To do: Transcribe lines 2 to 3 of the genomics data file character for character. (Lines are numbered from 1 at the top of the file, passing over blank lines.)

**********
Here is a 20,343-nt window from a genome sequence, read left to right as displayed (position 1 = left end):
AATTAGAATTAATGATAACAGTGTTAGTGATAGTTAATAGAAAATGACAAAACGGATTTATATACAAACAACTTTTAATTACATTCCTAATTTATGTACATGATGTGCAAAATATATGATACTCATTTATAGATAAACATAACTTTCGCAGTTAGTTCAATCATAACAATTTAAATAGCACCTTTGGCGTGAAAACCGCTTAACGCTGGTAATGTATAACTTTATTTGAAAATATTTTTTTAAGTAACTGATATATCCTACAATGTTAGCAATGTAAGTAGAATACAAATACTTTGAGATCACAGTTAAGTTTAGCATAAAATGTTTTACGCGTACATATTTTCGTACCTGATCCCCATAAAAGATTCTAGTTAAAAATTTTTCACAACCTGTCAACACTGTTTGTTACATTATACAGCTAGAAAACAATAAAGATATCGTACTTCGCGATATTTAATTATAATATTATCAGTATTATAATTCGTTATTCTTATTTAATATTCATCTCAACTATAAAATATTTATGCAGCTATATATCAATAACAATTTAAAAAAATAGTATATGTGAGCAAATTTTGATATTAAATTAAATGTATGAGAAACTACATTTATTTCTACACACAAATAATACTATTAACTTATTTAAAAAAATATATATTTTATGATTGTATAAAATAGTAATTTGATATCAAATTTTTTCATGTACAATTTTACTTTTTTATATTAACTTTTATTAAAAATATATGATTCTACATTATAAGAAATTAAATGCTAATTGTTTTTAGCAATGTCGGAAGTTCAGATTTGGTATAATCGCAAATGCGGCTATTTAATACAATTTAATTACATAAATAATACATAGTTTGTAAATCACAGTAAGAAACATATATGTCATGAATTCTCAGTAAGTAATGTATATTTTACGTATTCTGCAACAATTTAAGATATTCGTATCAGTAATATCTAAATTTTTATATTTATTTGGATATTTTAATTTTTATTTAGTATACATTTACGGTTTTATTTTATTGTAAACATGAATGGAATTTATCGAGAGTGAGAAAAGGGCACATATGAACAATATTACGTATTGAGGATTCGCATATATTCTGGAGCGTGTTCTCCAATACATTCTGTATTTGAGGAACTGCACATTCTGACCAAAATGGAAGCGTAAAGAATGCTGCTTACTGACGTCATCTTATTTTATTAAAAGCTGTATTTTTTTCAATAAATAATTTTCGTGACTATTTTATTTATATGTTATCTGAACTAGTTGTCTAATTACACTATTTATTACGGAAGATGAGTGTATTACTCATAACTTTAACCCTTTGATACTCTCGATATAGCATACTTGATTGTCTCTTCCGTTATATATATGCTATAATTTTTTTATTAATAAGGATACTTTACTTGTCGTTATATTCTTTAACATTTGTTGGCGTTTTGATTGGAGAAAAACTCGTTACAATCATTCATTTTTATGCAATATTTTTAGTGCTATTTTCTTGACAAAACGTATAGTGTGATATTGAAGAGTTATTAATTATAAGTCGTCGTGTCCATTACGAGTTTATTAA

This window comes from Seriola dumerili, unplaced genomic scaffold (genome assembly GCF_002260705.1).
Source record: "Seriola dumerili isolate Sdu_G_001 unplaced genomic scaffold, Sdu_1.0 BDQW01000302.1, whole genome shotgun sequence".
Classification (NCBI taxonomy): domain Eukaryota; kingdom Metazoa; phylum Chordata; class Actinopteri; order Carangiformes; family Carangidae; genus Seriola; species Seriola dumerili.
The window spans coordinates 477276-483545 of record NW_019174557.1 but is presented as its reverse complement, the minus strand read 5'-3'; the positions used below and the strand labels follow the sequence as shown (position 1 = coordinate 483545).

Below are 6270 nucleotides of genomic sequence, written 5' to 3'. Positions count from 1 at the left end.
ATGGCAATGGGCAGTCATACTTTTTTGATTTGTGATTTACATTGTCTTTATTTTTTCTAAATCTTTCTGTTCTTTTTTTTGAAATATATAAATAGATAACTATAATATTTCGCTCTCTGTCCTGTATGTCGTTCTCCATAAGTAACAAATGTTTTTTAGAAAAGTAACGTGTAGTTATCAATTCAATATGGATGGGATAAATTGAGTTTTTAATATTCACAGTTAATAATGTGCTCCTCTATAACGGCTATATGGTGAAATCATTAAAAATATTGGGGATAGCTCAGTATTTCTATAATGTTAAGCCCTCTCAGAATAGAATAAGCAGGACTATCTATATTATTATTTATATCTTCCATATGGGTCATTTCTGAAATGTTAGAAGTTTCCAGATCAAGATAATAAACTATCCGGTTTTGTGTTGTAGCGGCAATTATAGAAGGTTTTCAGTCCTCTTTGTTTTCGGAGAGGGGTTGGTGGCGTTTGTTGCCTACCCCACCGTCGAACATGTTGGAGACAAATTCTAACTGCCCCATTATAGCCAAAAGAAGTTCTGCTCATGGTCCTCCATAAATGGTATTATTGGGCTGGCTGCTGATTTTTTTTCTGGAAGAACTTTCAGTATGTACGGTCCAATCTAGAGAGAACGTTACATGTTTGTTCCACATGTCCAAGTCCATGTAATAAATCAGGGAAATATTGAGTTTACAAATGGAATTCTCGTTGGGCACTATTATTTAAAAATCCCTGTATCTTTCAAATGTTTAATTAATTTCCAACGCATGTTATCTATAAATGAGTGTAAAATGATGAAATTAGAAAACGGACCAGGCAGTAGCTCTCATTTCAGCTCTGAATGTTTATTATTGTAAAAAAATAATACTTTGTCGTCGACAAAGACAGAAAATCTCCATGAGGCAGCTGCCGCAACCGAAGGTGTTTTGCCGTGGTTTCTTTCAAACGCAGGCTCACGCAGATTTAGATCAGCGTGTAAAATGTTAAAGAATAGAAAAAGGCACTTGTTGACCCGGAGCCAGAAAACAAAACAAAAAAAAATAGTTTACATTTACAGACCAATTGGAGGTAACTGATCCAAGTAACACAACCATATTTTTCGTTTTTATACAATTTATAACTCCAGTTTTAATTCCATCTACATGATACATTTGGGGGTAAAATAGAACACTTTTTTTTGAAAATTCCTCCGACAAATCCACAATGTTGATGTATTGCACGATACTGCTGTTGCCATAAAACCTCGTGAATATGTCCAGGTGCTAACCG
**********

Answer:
AATTAGAATTAATGATAACAGTGTTAGTGATAGTTAATAGAAAATGACAAAACGGATTTATATACAAACAACTTTTAATTACATTCCTAATTTATGTACATGATGTGCAAAATATATGATACTCATTTATAGATAAACATAACTTTCGCAGTTAGTTCAATCATAACAATTTAAATAGCACCTTTGGCGTGAAAACCGCTTAACGCTGGTAATGTATAACTTTATTTGAAAATATTTTTTTAAGTAACTGATATATCCTACAATGTTAGCAATGTAAGTAGAATACAAATACTTTGAGATCACAGTTAAGTTTAGCATAAAATGTTTTACGCGTACATATTTTCGTACCTGATCCCCATAAAAGATTCTAGTTAAAAATTTTTCACAACCTGTCAACACTGTTTGTTACATTATACAGCTAGAAAACAATAAAGATATCGTACTTCGCGATATTTAATTATAATATTATCAGTATTATAATTCGTTATTCTTATTTAATATTCATCTCAACTATAAAATATTTATGCAGCTATATATCAATAACAATTTAAAAAAATAGTATATGTGAGCAAATTTTGATATTAAATTAAATGTATGAGAAACTACATTTATTTCTACACACAAATAATACTATTAACTTATTTAAAAAAATATATATTTTATGATTGTATAAAATAGTAATTTGATATCAAATTTTTTCATGTACAATTTTACTTTTTTATATTAACTTTTATTAAAAATATATGATTCTACATTATAAGAAATTAAATGCTAATTGTTTTTAGCAATGTCGGAAGTTCAGATTTGGTATAATCGCAAATGCGGCTATTTAATACAATTTAATTACATAAATAATACATAGTTTGTAAATCACAGTAAGAAACATATATGTCATGAATTCTCAGTAAGTAATGTATATTTTACGTATTCTGCAACAATTTAAGATATTCGTATCAGTAATATCTAAATTTTTATATTTATTTGGATATTTTAATTTTTATTTAGTATACATTTACGGTTTTATTTTATTGTAAACATGAATGGAATTTATCGAGAGTGAGAAAAGGGCACATATGAACAATATTACGTATTGAGGATTCGCATATATTCTGGAGCGTGTTCTCCAATACATTCTGTATTTGAGGAACTGCACATTCTGACCAAAATGGAAGCGTAAAGAATGCTGCTTACTGACGTCATCTTATTTTATTAAAAGCTGTATTTTTTTCAATAAATAATTTTCGTGACTATTTTATTTATATGTTATCTGAACTAGTTGTCTAATTACACTATTTATTACGGAAGATGAGTGTATTACTCATAACTTTAACCCTTTGATACTCTCGATATAGCATACTTGATTGTCTCTTCCGTTATATATATGCTATAATTTTTTTATTAATAAGGATACTTTACTTGTCGTTATATTCTTTAACATTTGTTGGCGTTTTGATTGGAGAAAAACTCGTTACAATCATTCATTTTTATGCAATATTTTTAGTGCTATTTTCTTGACAAAACGTATAGTGTGATATTGAAGAGTTATTAATTATAAGTCGTCGTGTCCATTACGAGTTTATTAA

This window comes from Seriola dumerili, unplaced genomic scaffold (genome assembly GCF_002260705.1).